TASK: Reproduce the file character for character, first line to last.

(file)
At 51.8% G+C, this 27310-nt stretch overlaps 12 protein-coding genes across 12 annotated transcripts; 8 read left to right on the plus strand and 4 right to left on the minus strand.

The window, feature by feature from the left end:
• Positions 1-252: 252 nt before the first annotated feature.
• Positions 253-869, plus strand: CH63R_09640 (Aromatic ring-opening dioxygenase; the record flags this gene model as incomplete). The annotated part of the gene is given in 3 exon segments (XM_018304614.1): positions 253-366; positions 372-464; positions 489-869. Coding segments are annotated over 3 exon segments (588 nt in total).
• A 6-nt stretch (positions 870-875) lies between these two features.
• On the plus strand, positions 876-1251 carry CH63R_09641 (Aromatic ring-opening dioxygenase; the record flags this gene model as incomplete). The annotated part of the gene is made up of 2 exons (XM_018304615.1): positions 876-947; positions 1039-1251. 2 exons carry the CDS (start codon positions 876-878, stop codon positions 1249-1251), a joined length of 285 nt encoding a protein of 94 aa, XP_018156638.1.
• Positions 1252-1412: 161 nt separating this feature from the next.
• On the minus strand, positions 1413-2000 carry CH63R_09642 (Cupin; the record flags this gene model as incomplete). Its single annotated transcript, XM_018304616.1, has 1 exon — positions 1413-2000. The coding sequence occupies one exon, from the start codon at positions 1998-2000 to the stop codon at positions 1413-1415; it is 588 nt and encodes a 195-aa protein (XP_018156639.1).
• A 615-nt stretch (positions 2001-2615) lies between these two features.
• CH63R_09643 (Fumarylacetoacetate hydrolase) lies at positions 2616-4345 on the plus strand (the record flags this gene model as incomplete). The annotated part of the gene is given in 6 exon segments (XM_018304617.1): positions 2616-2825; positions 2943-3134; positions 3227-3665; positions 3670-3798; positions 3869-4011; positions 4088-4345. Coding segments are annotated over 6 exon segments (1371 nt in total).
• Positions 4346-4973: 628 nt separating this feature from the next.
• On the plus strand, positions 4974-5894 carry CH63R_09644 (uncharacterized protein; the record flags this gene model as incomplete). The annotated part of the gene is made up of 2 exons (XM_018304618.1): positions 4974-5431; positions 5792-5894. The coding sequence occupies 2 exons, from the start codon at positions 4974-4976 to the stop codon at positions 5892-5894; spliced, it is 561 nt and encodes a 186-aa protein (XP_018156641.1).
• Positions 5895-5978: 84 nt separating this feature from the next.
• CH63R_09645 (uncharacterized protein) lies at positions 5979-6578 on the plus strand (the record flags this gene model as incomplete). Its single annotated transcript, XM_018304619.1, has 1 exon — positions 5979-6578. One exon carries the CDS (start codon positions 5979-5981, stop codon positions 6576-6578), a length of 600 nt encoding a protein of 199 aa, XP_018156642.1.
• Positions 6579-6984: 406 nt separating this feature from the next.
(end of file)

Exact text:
At 51.8% G+C, this 27310-nt stretch overlaps 12 protein-coding genes across 12 annotated transcripts; 8 read left to right on the plus strand and 4 right to left on the minus strand.

The window, feature by feature from the left end:
• Positions 1-252: 252 nt before the first annotated feature.
• Positions 253-869, plus strand: CH63R_09640 (Aromatic ring-opening dioxygenase; the record flags this gene model as incomplete). The annotated part of the gene is given in 3 exon segments (XM_018304614.1): positions 253-366; positions 372-464; positions 489-869. Coding segments are annotated over 3 exon segments (588 nt in total).
• A 6-nt stretch (positions 870-875) lies between these two features.
• On the plus strand, positions 876-1251 carry CH63R_09641 (Aromatic ring-opening dioxygenase; the record flags this gene model as incomplete). The annotated part of the gene is made up of 2 exons (XM_018304615.1): positions 876-947; positions 1039-1251. 2 exons carry the CDS (start codon positions 876-878, stop codon positions 1249-1251), a joined length of 285 nt encoding a protein of 94 aa, XP_018156638.1.
• Positions 1252-1412: 161 nt separating this feature from the next.
• On the minus strand, positions 1413-2000 carry CH63R_09642 (Cupin; the record flags this gene model as incomplete). Its single annotated transcript, XM_018304616.1, has 1 exon — positions 1413-2000. The coding sequence occupies one exon, from the start codon at positions 1998-2000 to the stop codon at positions 1413-1415; it is 588 nt and encodes a 195-aa protein (XP_018156639.1).
• A 615-nt stretch (positions 2001-2615) lies between these two features.
• CH63R_09643 (Fumarylacetoacetate hydrolase) lies at positions 2616-4345 on the plus strand (the record flags this gene model as incomplete). The annotated part of the gene is given in 6 exon segments (XM_018304617.1): positions 2616-2825; positions 2943-3134; positions 3227-3665; positions 3670-3798; positions 3869-4011; positions 4088-4345. Coding segments are annotated over 6 exon segments (1371 nt in total).
• Positions 4346-4973: 628 nt separating this feature from the next.
• On the plus strand, positions 4974-5894 carry CH63R_09644 (uncharacterized protein; the record flags this gene model as incomplete). The annotated part of the gene is made up of 2 exons (XM_018304618.1): positions 4974-5431; positions 5792-5894. The coding sequence occupies 2 exons, from the start codon at positions 4974-4976 to the stop codon at positions 5892-5894; spliced, it is 561 nt and encodes a 186-aa protein (XP_018156641.1).
• Positions 5895-5978: 84 nt separating this feature from the next.
• CH63R_09645 (uncharacterized protein) lies at positions 5979-6578 on the plus strand (the record flags this gene model as incomplete). Its single annotated transcript, XM_018304619.1, has 1 exon — positions 5979-6578. One exon carries the CDS (start codon positions 5979-5981, stop codon positions 6576-6578), a length of 600 nt encoding a protein of 199 aa, XP_018156642.1.
• Positions 6579-6984: 406 nt separating this feature from the next.